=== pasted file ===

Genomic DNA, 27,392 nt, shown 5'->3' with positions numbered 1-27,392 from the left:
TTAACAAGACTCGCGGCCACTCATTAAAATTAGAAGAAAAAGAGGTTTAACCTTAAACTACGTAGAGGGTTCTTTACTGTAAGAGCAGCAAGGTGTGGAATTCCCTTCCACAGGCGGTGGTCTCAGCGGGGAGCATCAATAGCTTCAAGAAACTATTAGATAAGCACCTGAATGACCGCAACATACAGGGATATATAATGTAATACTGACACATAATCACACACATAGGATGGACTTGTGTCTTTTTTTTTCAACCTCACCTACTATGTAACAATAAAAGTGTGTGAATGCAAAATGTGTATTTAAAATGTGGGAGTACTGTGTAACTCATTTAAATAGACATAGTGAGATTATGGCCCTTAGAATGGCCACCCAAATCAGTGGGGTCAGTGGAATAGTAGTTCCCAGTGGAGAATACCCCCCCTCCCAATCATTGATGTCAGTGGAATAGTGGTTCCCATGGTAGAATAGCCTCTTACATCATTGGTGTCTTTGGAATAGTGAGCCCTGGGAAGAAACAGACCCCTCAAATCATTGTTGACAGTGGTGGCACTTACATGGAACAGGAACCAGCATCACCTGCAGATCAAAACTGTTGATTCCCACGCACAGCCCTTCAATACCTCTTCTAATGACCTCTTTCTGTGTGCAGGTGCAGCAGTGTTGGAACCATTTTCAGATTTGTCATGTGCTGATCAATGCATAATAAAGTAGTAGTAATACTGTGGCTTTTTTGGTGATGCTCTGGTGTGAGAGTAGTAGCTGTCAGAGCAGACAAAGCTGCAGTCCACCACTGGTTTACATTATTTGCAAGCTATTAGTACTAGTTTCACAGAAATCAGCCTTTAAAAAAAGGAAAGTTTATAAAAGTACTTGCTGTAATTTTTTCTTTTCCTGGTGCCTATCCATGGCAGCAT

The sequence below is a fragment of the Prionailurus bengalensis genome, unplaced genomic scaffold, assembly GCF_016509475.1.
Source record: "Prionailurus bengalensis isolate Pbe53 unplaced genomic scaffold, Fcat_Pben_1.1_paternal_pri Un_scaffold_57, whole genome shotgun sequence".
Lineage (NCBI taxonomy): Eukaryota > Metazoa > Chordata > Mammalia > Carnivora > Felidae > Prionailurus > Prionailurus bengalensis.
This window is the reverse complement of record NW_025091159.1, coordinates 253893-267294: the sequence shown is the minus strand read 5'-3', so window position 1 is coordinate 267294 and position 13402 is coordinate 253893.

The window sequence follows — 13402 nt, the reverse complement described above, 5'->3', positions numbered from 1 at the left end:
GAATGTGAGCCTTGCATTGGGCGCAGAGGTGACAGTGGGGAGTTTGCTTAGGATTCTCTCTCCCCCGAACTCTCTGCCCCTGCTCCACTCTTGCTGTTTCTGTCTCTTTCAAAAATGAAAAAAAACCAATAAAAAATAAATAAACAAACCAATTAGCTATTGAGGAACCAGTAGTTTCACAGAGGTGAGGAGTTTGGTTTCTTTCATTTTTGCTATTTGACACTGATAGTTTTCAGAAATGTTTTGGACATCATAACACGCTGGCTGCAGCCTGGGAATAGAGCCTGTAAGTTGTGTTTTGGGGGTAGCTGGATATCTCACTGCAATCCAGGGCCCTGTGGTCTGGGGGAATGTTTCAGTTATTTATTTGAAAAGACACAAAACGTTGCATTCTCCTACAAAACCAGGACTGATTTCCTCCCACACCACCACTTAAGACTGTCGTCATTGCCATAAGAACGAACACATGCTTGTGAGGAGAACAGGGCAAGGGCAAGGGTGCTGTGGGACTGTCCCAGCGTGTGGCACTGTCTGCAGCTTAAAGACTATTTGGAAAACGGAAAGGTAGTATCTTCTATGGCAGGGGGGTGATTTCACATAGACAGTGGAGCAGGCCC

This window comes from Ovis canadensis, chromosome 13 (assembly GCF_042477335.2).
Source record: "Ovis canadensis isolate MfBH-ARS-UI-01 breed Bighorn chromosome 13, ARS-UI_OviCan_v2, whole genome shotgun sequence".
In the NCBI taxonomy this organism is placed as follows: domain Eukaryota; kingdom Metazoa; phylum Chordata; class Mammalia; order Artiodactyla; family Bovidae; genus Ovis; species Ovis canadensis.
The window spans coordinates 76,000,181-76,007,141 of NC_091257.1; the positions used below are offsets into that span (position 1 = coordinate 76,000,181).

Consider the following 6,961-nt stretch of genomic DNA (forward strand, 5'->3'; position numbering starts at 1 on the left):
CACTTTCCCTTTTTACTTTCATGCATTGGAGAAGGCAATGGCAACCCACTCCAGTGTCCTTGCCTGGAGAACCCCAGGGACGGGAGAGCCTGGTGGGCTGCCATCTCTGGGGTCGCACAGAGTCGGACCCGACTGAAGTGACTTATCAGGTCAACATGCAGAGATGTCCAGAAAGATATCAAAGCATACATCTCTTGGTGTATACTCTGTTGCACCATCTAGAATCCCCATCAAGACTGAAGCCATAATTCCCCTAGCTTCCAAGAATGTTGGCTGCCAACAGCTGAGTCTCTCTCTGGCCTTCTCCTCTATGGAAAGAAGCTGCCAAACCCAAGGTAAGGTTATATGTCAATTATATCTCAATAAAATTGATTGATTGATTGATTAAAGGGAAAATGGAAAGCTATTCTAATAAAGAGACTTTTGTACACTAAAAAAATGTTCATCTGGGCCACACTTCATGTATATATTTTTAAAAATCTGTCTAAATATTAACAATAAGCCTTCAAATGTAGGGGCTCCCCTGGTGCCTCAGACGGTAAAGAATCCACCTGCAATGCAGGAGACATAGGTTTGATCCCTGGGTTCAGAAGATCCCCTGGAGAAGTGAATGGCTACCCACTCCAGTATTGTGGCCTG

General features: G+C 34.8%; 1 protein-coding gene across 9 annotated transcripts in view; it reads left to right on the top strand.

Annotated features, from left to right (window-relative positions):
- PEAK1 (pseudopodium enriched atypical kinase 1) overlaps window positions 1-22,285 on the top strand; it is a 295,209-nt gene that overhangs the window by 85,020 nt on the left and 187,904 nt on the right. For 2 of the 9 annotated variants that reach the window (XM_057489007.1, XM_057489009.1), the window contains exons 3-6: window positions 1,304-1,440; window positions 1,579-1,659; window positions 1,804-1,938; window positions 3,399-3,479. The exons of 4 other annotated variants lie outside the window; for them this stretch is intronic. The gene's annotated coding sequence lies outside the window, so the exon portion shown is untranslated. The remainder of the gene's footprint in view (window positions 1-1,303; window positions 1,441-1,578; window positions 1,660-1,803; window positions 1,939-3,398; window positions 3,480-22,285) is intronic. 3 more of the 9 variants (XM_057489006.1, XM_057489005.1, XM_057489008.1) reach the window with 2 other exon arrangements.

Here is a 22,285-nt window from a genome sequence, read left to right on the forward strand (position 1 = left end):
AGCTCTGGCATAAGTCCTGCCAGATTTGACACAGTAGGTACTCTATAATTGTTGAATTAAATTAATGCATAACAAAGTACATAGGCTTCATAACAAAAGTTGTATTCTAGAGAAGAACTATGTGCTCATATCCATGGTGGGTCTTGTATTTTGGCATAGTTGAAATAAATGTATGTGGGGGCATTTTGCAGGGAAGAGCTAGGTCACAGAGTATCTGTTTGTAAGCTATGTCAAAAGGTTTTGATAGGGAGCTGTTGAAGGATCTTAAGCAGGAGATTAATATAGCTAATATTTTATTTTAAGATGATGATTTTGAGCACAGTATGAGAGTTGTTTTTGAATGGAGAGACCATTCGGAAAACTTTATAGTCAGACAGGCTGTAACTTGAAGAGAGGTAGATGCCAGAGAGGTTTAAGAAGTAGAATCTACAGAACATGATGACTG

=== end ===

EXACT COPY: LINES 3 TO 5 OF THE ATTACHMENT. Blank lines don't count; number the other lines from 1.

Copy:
The sequence below is a fragment of the Prionailurus bengalensis genome, unplaced genomic scaffold, assembly GCF_016509475.1.
Source record: "Prionailurus bengalensis isolate Pbe53 unplaced genomic scaffold, Fcat_Pben_1.1_paternal_pri Un_scaffold_57, whole genome shotgun sequence".
Lineage (NCBI taxonomy): Eukaryota > Metazoa > Chordata > Mammalia > Carnivora > Felidae > Prionailurus > Prionailurus bengalensis.